According to the Office for National Statistics (ONS), the UK economy expanded by 0.3% in the third quarter of the year, marking a return to growth after a contraction of 0.2% in the second quarter.
The growth rate in the three months to end-September was just shy of what economists, including those at the Bank of England, had forecast of 0.4%.
In September, the economy contracted by 0.1%. The ONS revised down the contraction in August from 0.2% to 0.1%.
Growth was positive in the third quarter because of a strong July.
The services sector contributed to most of the growth in the quarter, expanding by 0.4% in the three month period, while construction and industrial production added very little.
While the economy may have avoided a technical recession, annual growth dipped to its lowest level in almost a decade.
The annual growth rate comparing the third quarter of 2019 with the same period last year fell to 1%, down from 1.3% in the second quarter.
An ONS spokesman was quoted by the BBC as saying: “Looking at the picture over the last year, growth slowed to its lowest rate in almost a decade.”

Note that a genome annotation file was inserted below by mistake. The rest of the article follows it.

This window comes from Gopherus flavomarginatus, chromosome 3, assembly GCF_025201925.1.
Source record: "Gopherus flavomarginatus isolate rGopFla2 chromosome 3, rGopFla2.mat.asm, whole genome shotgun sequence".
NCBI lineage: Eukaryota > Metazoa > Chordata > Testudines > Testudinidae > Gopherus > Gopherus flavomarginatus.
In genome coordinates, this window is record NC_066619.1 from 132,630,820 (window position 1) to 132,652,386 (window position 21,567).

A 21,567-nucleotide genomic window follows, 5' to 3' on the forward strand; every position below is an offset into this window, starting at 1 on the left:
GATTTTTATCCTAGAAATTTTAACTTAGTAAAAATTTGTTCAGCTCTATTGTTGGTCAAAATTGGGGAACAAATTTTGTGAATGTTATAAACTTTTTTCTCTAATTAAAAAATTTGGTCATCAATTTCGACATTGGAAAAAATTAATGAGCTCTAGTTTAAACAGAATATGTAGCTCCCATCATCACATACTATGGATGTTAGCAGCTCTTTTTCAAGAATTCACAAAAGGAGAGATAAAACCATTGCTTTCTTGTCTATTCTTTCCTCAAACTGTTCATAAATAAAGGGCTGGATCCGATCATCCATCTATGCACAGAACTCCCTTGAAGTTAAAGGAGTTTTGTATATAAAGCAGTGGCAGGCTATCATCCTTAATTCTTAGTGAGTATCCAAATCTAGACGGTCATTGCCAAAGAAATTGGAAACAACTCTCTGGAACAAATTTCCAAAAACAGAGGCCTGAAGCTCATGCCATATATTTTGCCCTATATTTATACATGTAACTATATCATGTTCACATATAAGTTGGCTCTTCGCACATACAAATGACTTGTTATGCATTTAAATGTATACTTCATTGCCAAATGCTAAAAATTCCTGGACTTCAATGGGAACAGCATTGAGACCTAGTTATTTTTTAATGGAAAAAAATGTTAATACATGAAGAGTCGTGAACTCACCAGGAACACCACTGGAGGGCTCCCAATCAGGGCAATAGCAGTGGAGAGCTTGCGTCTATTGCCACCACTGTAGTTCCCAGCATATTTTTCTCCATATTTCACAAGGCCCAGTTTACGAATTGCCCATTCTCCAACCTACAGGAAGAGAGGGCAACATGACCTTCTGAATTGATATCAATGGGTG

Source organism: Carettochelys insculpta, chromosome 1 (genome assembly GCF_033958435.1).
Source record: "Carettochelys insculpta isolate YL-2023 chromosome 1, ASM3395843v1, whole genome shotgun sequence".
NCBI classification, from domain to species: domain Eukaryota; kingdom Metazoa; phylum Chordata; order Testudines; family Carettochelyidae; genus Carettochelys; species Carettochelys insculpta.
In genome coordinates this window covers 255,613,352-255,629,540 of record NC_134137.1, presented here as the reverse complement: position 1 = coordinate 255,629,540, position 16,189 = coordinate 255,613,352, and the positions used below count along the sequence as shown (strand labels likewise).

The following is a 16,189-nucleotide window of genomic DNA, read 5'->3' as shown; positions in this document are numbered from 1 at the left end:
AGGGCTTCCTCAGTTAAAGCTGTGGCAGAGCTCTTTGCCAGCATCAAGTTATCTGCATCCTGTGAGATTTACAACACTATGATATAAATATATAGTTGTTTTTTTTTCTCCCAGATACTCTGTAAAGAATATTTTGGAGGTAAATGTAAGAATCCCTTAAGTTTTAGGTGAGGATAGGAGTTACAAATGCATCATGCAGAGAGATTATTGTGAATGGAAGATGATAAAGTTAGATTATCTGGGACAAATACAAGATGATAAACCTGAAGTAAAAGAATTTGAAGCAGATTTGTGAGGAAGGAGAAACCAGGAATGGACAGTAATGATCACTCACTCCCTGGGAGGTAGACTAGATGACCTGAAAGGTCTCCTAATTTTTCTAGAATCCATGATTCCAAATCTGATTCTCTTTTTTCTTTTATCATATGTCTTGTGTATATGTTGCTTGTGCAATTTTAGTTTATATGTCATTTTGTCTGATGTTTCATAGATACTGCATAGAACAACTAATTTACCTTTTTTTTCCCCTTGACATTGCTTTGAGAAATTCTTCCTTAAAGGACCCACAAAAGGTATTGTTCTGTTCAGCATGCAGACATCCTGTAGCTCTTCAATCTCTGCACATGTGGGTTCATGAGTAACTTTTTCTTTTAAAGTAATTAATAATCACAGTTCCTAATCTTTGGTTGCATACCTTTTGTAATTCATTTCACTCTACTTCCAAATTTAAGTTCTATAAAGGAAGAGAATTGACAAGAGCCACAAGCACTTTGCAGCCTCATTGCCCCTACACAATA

The Chancellor, Sajid Javid, said the data was “another welcome sign that the fundamentals of the UK economy are strong. Under the conservatives, we’ve seen nine consecutive years of growth”.
He added: “What it also shows is the real risk to growth in our economy is Corbyn’s Labour. If they get their way, two referendums in 2020, eye watering amounts of spending and borrowing and debt, that kind of economic vandalism will bring growth in this country to a halt.”
By contrast, John McDonnell, the shadow chancellor, said: “Over the last year, growth slowed to its lowest rate in almost a decade.”
He added: “The fact that the government will be celebrating 0.1% growth in the last six months is a sign of how low their hopes and expectations for our economy are.”